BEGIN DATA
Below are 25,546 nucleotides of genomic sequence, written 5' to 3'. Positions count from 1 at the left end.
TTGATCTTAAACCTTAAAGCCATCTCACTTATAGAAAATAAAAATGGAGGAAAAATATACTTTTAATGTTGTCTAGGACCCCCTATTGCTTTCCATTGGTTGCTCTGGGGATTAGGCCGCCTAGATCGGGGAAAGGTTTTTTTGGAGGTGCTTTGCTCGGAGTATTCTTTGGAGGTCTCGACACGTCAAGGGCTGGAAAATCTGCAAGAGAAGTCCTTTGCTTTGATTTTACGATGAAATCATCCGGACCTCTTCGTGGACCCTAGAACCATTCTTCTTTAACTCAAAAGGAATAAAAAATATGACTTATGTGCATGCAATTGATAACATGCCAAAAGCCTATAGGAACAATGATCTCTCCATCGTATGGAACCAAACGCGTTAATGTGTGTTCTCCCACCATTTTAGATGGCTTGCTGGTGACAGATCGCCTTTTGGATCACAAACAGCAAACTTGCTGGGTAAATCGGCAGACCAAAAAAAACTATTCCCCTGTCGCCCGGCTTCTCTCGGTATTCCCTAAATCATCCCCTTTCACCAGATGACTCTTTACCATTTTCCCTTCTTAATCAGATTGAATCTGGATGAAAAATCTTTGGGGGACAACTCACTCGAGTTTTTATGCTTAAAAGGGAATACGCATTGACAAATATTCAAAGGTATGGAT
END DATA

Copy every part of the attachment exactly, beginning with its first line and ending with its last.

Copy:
Below are 25,546 nucleotides of genomic sequence, written 5' to 3'. Positions count from 1 at the left end.
TTGATCTTAAACCTTAAAGCCATCTCACTTATAGAAAATAAAAATGGAGGAAAAATATACTTTTAATGTTGTCTAGGACCCCCTATTGCTTTCCATTGGTTGCTCTGGGGATTAGGCCGCCTAGATCGGGGAAAGGTTTTTTTGGAGGTGCTTTGCTCGGAGTATTCTTTGGAGGTCTCGACACGTCAAGGGCTGGAAAATCTGCAAGAGAAGTCCTTTGCTTTGATTTTACGATGAAATCATCCGGACCTCTTCGTGGACCCTAGAACCATTCTTCTTTAACTCAAAAGGAATAAAAAATATGACTTATGTGCATGCAATTGATAACATGCCAAAAGCCTATAGGAACAATGATCTCTCCATCGTATGGAACCAAACGCGTTAATGTGTGTTCTCCCACCATTTTAGATGGCTTGCTGGTGACAGATCGCCTTTTGGATCACAAACAGCAAACTTGCTGGGTAAATCGGCAGACCAAAAAAAACTATTCCCCTGTCGCCCGGCTTCTCTCGGTATTCCCTAAATCATCCCCTTTCACCAGATGACTCTTTACCATTTTCCCTTCTTAATCAGATTGAATCTGGATGAAAAATCTTTGGGGGACAACTCACTCGAGTTTTTATGCTTAAAAGGGAATACGCATTGACAAATATTCAAAGGTATGGAT